Another key component of the legislation would reduce the payroll tax burden. High payroll taxes that keep labor costs high discourage job creation and push employment into the informal sector. Reduction of the payroll tax burden provides an incentive to bring Brazilian workers into the formal labor market. 

The importance of incentives is also prominent in the area of regulatory policy. Attracting investment in Brazil's domestic infrastructure is essential to supporting activity throughout the economy. Clear and transparent regulation is needed to attract new investment to key industries such as energy and telecommunications, so that investors can be confident in the long-run viability of business plans. The United States knows from experience the complexities inherent in the regulation of key industries. We look forward to sharing our experiences with the Brazilian government as it continues its dialogue with investors, government entities, and consumers on regulatory reform.

Many observers have commented on the high cost of credit in Brazil as a constraint on investment. The government's continued progress in containing inflation will allow for further reductions in the benchmark Selic rate, which will have a direct impact on lowering borrowing costs. Beyond this, a number of factors contribute to high bank lending rates that make credit prohibitively expensive to most Brazilian businesses.

Banks hold large amounts of Brazilian government debt, rather than loans, on the asset sides of their balance sheets. Continued progress with sound fiscal policies ought to allow a reduction in the total amount of government debt and thus a reduction in this "crowding out" of bank credit, thus increasing the availability of credit to the private sector. On the microeconomic side, high bank operating costs and weak creditor rights also keep borrowing costs high. Government policy matters here, too. Passage of bankruptcy legislation that has been pending in Brazil's Congress for nearly ten years would represent significant progress toward addressing the issue of creditor rights.

Experience from around the world has demonstrated that investing in people through health and education is needed to build a capable and industrious labor force.

President Lula's Zero Hunger initiative is a good example of what the new administration is doing to provide for such basic needs. In education, we hope that the Lula administration is successful in building on the progress of the 1990s that increased primary school enrollment and reduced the adult illiteracy rate. Passage of social security reform and other efforts to maintain sound public finances will free up government resources for additional investments in these areas.

Finally, the area of trade presents a tremendous growth opportunity for Brazil. The reduction of trade barriers encourages the growth of exports, enhances the competitiveness of domestic industry, and lowers the cost of goods to consumers. While Brazil has liberalized substantially in the last decade, total trade (exports plus imports) as a share of GDP remains relatively low by middle-income country standards, at approximately 29 percent of GDP in 2002. By way of comparison, trade equals roughly half of Mexico's and Turkey's gross domestic products, two-thirds of Korea's GDP and more than 100 percent of Thailand's GDP in 2002. Brazil's trade performance over the past year, which resulted in an accumulated trade surplus through the first half of the year of $10 billion and a rolling 12-month surplus of $20 billion, demonstrates the importance of trade to the overall health of the Brazilian economy.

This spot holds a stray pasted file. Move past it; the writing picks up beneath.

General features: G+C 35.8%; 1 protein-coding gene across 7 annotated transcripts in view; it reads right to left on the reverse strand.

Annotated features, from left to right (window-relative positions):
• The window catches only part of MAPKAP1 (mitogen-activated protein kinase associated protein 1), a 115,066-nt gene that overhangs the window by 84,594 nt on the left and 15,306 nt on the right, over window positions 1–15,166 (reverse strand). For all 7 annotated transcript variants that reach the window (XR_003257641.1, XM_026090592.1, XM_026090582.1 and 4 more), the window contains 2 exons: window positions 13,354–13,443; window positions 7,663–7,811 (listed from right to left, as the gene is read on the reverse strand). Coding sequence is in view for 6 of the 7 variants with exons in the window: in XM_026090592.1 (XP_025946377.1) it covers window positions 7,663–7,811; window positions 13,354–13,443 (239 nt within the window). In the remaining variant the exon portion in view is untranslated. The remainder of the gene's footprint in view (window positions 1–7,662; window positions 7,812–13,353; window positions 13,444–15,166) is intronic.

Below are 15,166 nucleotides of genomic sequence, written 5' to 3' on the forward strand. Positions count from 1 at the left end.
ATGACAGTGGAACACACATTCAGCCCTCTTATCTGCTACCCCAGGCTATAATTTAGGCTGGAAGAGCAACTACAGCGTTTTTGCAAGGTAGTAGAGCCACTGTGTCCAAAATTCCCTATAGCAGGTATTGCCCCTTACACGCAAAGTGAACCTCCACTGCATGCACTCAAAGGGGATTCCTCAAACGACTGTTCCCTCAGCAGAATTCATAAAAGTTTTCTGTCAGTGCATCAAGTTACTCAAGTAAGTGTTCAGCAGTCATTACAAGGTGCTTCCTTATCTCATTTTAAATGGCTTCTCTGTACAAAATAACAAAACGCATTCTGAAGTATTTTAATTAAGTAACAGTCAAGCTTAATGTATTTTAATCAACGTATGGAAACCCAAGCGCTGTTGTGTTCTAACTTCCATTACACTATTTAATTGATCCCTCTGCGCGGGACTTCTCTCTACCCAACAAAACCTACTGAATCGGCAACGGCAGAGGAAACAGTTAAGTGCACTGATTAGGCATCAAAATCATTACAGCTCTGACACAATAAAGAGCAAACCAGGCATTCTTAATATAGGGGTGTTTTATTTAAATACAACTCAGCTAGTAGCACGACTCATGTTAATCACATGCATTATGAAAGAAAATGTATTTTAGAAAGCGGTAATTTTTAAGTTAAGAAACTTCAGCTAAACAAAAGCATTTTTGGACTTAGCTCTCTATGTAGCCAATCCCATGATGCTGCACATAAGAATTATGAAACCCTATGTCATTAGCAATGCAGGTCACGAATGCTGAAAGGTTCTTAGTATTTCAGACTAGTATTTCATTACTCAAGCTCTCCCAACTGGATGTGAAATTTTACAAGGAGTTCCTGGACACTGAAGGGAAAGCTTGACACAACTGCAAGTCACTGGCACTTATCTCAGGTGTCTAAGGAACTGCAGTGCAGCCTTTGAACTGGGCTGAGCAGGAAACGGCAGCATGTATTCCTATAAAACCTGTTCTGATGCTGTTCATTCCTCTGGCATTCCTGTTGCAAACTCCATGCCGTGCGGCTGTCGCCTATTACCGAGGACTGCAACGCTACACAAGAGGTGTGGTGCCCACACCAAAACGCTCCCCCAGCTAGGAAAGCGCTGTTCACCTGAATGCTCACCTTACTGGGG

Important multilateral initiatives to reduce trade barriers-globally through the World Trade Organization, regionally through the Free Trade Area of the Americas (FTAA)-are now underway. Brazil is positioned to take a leadership role in these initiatives.

Ambassador Zoellick was recently in Brazil to discuss next steps on the FTAA.

While much work remains to be done, the United States remains committed to achieving the January 2005 deadline. As co-chairs of this effort, Brazil and the United States bear a significant responsibility for bringing the FTAA to fruition. Our goals are ambitious, but achievable.

U.S.-Brazilian Cooperation

The first months of the Lula administration provide a good indication of its seriousness in addressing Brazil's key economic challenges. Such a process is never easy. But for each obstacle, there is also an opportunity.

In this spirit, it was announced during President Lula's visit to Washington last month that the United States Treasury Department and Brazil's Finance Ministry will initiate regular consultations on accelerating economic growth in both countries. This dialogue -- the Group for Growth -- will facilitate in-depth discussions on growth strategies. It will enable us to share experience and best practices for addressing common challenges. It will provide a forum for discussions lessons learned in such areas as reforming fiscal and tax policies; reducing impediments to the creation and expansion of small and medium-sized companies; increasing investment and business credit; promoting trade; developing infrastructure; and strengthening domestic competition.

Through this and other areas of engagement, the United States looks forward to working with our Brazilian partners to advance growth and poverty reduction strategies in our two countries and throughout the hemisphere.

Thank you very much, and I look forward to this morning's discussion.

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July 21, 2003